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Crown seeks minimum 2-year jail term for David Case and Celine Loyer

Justice Patricia Hennessy reserves decision on sentencing
Celine Loyer and David Case. (Supplied)

Superior Court Justice Patricia Hennessy has reserved her decision in sentencing well-known former track coach David Case and his protege, Celine Loyer.

On March 5, Loyer was convicted of sexual assault, while Case was convicted of aiding and abetting in that sexual assault of a woman at Case’s home in 2011.

The Crown said Case and Loyer acted as a team in the sexual assault, and they both have the same degree of moral blameworthiness. As such, the Crown was seeking the same sentence for both.

Assistant Crown attorney Stephanie Baker is seeking a two-to-three-year penitentiary term. Should Hennessy decide a lesser sentence is appropriate, the Crown is seeking a jail term of two years less a day, as well as three years of probation and a number of other conditions.

Loyer is represented by defence lawyer Michael Haraschuk, while Case is represented by Nicholas Xynnis. Both are seeking a six-month jail term, as well as three years probation.

Baker told the court the fact this offence did not involve intercourse or gratuitous violence doesn’t take away from the seriousness of the crime, and that the Crown wants to send the “clear and unmistakable message” that sexual assault on an unconscious person will not be tolerated.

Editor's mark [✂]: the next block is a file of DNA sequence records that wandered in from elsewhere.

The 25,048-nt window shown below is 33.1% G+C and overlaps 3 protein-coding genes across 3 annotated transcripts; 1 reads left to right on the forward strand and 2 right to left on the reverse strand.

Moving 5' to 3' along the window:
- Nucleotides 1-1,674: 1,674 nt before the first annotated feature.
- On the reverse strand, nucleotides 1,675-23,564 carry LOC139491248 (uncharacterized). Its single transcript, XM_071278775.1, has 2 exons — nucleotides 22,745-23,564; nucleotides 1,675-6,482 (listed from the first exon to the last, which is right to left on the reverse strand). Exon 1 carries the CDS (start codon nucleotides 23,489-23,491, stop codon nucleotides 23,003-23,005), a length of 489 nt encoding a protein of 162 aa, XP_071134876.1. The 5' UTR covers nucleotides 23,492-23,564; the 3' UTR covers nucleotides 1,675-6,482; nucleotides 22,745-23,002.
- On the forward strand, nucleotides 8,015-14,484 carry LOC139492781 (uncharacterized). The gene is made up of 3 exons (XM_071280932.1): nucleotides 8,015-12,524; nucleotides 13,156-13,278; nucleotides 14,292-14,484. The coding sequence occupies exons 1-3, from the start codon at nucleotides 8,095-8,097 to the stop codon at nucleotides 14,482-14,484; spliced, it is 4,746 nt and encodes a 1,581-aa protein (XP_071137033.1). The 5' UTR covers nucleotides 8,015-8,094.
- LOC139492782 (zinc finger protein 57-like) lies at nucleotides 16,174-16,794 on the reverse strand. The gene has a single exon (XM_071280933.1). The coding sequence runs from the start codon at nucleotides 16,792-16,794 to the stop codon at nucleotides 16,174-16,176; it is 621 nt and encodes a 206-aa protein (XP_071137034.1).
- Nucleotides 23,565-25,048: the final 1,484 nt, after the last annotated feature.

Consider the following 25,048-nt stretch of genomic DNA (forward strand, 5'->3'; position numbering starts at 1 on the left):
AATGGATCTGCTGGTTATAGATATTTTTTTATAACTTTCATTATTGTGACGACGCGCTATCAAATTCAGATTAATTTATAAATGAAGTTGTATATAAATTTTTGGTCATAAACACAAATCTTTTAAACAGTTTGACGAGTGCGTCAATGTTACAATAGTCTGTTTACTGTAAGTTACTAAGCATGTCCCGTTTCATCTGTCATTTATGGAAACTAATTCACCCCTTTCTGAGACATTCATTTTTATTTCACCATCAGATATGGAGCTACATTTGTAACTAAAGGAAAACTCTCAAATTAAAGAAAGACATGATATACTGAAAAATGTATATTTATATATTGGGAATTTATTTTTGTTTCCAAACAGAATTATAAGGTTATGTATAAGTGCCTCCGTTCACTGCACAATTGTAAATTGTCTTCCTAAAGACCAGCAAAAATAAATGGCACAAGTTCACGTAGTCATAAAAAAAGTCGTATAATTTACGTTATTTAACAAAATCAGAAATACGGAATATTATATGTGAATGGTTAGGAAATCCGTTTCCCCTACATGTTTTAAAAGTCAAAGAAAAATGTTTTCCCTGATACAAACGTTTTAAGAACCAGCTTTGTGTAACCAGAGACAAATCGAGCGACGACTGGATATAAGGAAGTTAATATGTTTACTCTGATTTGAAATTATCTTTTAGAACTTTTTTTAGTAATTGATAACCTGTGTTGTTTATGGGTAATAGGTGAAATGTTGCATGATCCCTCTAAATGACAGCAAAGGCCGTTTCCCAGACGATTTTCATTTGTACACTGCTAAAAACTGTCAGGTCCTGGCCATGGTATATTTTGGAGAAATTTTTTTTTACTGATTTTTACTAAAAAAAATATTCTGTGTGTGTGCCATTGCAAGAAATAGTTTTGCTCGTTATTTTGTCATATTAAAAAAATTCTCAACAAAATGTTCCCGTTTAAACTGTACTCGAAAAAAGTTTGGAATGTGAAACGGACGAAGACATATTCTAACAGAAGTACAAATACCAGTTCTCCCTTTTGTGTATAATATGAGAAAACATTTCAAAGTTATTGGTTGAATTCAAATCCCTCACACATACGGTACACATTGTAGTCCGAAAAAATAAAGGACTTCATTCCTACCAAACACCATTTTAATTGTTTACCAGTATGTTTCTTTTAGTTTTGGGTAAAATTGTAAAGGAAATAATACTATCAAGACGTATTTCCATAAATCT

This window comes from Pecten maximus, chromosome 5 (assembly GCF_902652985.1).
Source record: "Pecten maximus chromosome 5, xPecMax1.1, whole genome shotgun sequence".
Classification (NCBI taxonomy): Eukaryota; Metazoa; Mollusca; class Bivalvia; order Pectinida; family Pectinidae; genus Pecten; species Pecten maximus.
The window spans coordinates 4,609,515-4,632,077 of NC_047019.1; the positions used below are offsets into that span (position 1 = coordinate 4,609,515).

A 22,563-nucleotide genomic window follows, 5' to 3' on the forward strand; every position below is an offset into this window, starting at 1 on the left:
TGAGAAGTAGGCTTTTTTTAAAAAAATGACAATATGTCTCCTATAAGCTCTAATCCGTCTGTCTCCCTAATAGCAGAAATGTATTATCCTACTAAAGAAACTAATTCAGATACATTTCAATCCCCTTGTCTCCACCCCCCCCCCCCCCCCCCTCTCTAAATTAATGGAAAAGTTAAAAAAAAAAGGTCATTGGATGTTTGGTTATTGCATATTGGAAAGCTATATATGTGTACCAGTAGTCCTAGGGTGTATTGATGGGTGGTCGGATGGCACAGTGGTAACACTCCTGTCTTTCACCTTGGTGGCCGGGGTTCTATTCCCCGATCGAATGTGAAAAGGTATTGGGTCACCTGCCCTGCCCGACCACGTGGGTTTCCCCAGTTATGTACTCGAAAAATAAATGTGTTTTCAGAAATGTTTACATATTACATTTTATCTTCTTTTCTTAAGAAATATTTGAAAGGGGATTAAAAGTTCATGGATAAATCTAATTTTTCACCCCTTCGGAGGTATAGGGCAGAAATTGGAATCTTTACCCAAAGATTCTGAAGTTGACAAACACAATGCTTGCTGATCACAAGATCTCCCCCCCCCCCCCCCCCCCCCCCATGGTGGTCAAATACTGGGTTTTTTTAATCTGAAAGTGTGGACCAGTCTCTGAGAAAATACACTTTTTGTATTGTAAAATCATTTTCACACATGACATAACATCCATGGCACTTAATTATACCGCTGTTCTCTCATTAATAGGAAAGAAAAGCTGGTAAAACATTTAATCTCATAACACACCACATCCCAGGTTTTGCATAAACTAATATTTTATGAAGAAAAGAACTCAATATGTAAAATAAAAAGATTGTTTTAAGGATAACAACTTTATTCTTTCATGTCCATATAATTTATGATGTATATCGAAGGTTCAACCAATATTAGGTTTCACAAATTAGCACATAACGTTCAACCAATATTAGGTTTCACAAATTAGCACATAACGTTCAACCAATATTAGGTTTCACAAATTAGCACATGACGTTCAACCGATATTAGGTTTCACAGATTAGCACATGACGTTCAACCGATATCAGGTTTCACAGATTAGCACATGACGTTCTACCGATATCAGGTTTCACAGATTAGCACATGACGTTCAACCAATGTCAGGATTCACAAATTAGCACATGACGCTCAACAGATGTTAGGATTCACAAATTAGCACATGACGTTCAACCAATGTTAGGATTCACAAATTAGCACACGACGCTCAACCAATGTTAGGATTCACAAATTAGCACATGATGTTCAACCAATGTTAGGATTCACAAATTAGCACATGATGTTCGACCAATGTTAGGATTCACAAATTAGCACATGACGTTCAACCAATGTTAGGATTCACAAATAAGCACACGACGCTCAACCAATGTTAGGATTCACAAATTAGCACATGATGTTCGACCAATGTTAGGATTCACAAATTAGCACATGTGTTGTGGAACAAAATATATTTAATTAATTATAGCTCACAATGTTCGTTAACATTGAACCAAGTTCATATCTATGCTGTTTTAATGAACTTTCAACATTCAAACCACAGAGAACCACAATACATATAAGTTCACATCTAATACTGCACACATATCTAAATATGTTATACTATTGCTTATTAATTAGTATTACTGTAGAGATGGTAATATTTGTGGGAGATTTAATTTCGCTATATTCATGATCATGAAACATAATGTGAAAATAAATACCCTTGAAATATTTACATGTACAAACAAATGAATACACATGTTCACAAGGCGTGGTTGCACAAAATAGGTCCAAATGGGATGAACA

She said Case and Loyer treated the victim like a playmate for their own sexual gratification, and that Case attempted to manipulate her memory following the offence, to the point he was attempting to make her believe she was the one who was out of line that night.

The sexual assault “violated her sexual integrity,” said Baker.

The victim did not provide an impact statement during sentencing submissions.

Furthermore, neither Case nor Loyer have expressed any remorse for their actions, said Baker. 

Aggravating factors including the victim was young, 19 at the time of the sexual assault, impressionable, new to Sudbury and had few friends.

Haraschuk and Xynnis presented similar submissions for their clients.

For Case, despite his sexual assault conviction in another legal matter for which he is waiting to be sentenced, he has to be sentenced as a first-time offender, said Xynnis. 

Baker said the Crown’s office is not asking Hennessy to consider that other conviction in this sentencing, and that it would run consecutively to whatever sentence Case receives from that matter.

The defence said both their clients have suffered greatly from the charges and subsequent conviction. 

Loyer, a former registered massage therapist, had to shut down her practice due to many pressures, including a dwindling client base.

However, Loyer was young at the time of the assault, and has no prior criminal record, the defence said. She leads a pro-social life and has abided by her release conditions since her bail hearing. 

As a first-time offender, her sentence should be the least restrictive, said the defence.

Case continues to practise as a music producer, alongside Loyer, but has been living on social assistance since he was first charged. He has been assaulted and threatened online and in person while walking outside, said the defence.

The matter will return to court Jan. 19 to set a date for Hennessy to release her sentencing.